"I've been on the gas side of the business my whole career," says Catamount's president James Moore. "But it's never been cheaper to go green and among the renewable resources wind has the lowest production cost."
Long bankrupt Kenetech Windpower was the first wind producer to approach him in the mid-1990s while he was president and CEO of American National Power. While at ANP he acquired 4000 MW of gas generation, but he says at that time wind was too costly and unreliable. "Now, equipment reliability is quite good, the costs are down and the environmental drivers are strong," Moore says.
Since 1986, Catamount has acquired renewable, co-generation and gas projects that were already generating or in the late stages of development. It owns the Kavelstorf and Eckolstadt wind farms, totalling 22.7 MW, in northern Germany. That strategy will now change, says Moore. The company plans to gain the expertise to develop wind projects, but will still consider acquisitions if the project is right. It may even sell other generating assets to help pay for wind projects, he says. Moore says the company will focus on projects where the markets are hot, like those in western Europe and the US. Most of its projects are too early in development to name, but Catamount is looking in the 20-200 MW range. Outside the US, it is considering joint ventures or alliances in Britain, Germany and Ireland.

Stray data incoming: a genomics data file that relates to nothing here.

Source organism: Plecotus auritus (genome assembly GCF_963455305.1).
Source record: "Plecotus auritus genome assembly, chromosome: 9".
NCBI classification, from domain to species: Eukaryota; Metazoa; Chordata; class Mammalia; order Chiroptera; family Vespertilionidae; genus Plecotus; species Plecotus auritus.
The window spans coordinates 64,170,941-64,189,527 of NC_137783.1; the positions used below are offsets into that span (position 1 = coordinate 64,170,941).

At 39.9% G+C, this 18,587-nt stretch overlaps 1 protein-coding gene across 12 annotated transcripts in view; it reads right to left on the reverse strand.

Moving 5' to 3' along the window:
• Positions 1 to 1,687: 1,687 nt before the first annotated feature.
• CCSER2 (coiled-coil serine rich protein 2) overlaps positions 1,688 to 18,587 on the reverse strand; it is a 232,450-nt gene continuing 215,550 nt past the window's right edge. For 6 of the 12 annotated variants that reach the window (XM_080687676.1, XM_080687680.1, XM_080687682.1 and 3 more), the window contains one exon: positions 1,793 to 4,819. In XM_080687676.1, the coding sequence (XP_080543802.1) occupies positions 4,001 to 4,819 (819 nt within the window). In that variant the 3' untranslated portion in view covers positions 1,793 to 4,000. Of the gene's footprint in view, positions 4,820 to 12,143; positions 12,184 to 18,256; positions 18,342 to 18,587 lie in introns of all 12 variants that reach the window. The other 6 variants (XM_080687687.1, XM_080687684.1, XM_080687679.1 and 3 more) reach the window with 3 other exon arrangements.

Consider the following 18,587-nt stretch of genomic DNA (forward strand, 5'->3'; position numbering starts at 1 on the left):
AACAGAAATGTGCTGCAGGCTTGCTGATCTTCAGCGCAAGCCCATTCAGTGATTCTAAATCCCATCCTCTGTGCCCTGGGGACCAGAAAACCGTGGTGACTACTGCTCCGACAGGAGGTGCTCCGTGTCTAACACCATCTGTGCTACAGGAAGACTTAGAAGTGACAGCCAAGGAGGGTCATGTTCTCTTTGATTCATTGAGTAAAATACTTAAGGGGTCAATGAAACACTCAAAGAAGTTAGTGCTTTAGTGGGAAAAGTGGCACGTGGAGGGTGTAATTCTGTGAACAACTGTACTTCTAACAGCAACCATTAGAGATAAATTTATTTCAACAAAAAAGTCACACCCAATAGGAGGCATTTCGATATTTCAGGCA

"Environmental drivers for wind are stronger in Europe and investment is more reliable than in the US, where there is frequent debate about rolling over the production tax credit," he says. "In Europe there are revenue subsidies and lower interest rates, so there is a broader universe of investors." Moore expects to announce projects early in 2002.